12 German athletes, 12 pairs of HAIX boots and several bags filled with competition clothing made their way to Calgary in Canada at the beginning of September to take part in the FireFit World Championships there. In Spruce Meadows, the largest equestrian facility in the world, the red and yellow competition arena, including a 12 meter high tower, was set up and was centrally located, surrounded by the various equestrian arenas. In addition to the athletes, international guests were able to get a feel for the firefighting sport and watch the competitions from the edge of the course.
Wednesday, September 7th, was first competition day for the German athletes and, among them, seven athletes from "Team HAIX". The entire team was warmly welcomed in the registration tent by Hillary, the "Mother of FireFit". Most of the twelve German athletes belong to the "FireFit Europe" team and have been organizing and taking this competition to various European countries since 2021. So, for many on he team, this was their first meeting with the Canadian organizer.
After checking in at the registration tent and filling out all the necessary forms, the first step was to visit the parkour. What is different from Europe? What is the best way to run here? What is the fastest way up the tower? The Canadians were not afraid to approach the team and give them tips. Especially Brad Dicks, who later became world champion. He personally went through the different stations with two German athletes and showed them a few tricks - without any prompting, simply out of helpfulness. But not only Brad was helpful and hospitable, all the other Canadians were very open and even offered the use of their tents, so that the German team had a place to store their bags and a place to rest between the runs. The hospitality was enormous and one felt very welcome. So, with all their gear stored, they were ready to go.
Opening ceremony was a special feature of FireFit in Canada! Before the first runs could take place, the athletes were first called to the parkour. After the "Firefighter's Prayer", a very touching prayer honoring and remembering comrades who died (especially in service), the Canadian national anthem was played.
Excerpt from the prayer:
"When I am called to duty, God, whenever flames may rage; Give me the strength to save some life, whatever be its age. Or save an older person from the horror of that fate. Enable me to be alert and hear the weakest shout, and quickly and efficiently to put the fire out." - A.W. Smokey Linn
In addition, with the death of Elizabeth II having taken place this same week, the British national anthem was also played and the Canadian and British flags were flown at half-mast. For everyone, but especially for the athletes from the United Kingdom, this was a very moving moment.
Equipped with the new HAIX Fire Eagle 2.0, the HAIX team went to the start in the qualifying runs. "GO!" was the word from the referee, the flags in front of the first steps of the tower were raised and competitors ran up with the 19 kilo hose package. Once at the top, the "Donut Roll", also weighing 19 kilos, was hoisted up and deposited in the box. Now with quick feet down the tower it was on to the "Force Machine" and where participants drive the weight backwards. Then: slalom, hose pull and on to the freestyle. Last up is the dummy drag, with the approx. 85 kilo heavy rescue dummy "Randy", which must be pulled over 30m backward to the finish line. Arriving there, one could finally take a deep breath, celebrate or be angry about the one or other "lost" second, check it off, and do better in the next individual run!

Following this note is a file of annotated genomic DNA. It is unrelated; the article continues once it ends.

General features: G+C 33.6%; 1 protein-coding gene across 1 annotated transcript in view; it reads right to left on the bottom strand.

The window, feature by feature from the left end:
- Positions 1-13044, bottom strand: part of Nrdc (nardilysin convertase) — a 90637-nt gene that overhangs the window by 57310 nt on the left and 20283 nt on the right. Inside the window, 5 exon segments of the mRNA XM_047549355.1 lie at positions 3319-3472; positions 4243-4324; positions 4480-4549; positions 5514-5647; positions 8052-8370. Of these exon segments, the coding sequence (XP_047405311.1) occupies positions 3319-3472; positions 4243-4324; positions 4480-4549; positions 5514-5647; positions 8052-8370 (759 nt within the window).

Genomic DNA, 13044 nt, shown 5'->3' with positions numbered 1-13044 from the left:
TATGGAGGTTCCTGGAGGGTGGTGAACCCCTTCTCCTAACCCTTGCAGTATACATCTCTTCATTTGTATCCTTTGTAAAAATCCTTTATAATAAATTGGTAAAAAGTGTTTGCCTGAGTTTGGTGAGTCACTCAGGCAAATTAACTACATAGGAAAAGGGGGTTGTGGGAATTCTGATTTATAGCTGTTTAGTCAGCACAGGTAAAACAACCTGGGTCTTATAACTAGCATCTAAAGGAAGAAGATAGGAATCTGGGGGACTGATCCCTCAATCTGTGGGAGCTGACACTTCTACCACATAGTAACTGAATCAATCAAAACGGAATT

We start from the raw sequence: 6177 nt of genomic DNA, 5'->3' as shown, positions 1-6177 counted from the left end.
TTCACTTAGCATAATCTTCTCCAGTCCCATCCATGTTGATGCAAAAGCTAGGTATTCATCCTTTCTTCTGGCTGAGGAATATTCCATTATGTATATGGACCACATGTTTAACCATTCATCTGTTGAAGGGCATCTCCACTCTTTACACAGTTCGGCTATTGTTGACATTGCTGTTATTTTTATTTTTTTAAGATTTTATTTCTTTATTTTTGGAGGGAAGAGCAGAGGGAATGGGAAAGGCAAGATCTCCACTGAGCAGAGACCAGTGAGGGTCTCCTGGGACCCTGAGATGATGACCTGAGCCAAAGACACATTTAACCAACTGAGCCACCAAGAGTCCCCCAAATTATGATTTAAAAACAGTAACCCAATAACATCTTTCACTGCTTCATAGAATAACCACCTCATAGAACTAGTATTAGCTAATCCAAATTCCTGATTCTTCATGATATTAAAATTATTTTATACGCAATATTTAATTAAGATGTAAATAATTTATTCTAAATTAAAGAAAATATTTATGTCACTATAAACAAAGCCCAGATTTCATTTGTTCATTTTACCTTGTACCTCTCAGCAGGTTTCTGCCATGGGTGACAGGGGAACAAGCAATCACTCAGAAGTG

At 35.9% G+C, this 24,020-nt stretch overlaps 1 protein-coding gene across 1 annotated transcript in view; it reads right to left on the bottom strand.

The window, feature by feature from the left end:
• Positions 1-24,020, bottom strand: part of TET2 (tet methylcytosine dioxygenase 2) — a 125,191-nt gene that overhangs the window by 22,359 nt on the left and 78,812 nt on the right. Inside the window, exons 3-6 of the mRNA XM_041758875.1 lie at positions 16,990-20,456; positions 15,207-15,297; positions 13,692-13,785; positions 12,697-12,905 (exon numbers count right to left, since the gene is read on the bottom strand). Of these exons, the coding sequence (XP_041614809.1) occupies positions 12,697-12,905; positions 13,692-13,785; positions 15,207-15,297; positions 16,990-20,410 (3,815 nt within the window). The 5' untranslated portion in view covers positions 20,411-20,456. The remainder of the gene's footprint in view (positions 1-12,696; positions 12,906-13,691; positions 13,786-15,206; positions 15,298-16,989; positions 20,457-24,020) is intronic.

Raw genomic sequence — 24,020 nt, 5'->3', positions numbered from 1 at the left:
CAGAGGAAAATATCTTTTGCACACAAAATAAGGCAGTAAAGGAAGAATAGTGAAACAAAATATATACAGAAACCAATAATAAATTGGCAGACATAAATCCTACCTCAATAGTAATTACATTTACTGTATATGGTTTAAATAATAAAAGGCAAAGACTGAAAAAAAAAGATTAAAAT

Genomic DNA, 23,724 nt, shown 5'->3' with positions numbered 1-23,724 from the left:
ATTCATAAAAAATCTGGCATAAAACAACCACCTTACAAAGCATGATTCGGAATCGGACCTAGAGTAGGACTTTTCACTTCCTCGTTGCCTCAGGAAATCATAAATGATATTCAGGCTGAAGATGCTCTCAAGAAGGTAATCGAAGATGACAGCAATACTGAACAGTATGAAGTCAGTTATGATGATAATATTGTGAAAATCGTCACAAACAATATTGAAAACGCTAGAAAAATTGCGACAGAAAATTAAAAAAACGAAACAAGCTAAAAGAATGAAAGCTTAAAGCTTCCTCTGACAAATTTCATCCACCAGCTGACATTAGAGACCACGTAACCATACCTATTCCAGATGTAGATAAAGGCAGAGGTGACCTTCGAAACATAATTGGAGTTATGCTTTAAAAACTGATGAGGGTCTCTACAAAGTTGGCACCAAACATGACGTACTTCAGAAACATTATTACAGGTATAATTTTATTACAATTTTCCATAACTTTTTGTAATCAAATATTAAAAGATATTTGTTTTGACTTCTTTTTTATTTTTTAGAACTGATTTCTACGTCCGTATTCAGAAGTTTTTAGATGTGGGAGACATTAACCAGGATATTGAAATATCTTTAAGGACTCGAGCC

In the Tandem, which is called "Tech 2" in Canada, there was an additional technical challenge for the pairing. Here, after the Force Machine, a bottle must be removed from the carrier plate of the first runner then properly attached with retaining strap closed on the breathing apparatus, the second athlete could continue running with the bottle on his back. In the relay again, there was a lamp, which served quite classically as a baton. All athletes of the German delegation qualified for the finals and were allowed to compete again. The German team was also supported by HAIX West Canadian Sales Manager, Marianne Keras, who accompanied the team during the World Championships.
Even though there was complete focus and concentration before the runs, the fun was not neglected either. All competitors exchanged ideas, ate and laughed, tried out new techniques or looked at and admired each other's equipment. The European and North American PPE (personal protective equipment) was very different. Although the minimum requirements for the gear are the same for both, the North American clothing is much larger, has more pockets and is more "bulky" in its overall appearance. In addition, their "boots", which resemble rubber boots and heavy helmets. The German equipment is lighter, sportier and more conspicuous in color. But one thing unites both equipment: the fires burn the same all over the world. And both have to meet the demands of a firefighting mission.
The German team made for a uniform appearance in its individual, tandem and relay races as they were all wearing the new HAIX Fire Eagle 2.0. The firefighting boots with the neon yellow protective toe cap generated a lot of curiosity among the other competitors and often competitors came to the German tent to have a close look at the boots or even to try them on. And as if it was possible to run even faster with them, the German team really stepped on the gas again at the finals Saturday and Sunday! Several medals were collected and the German competitors dominated on the podium. The successes were celebrated in the evening in the "Greta Bar" with all competitors. At the After Show Party, the week could be reviewed over a drink, either talking about the runs or simply enjoying the last evening together.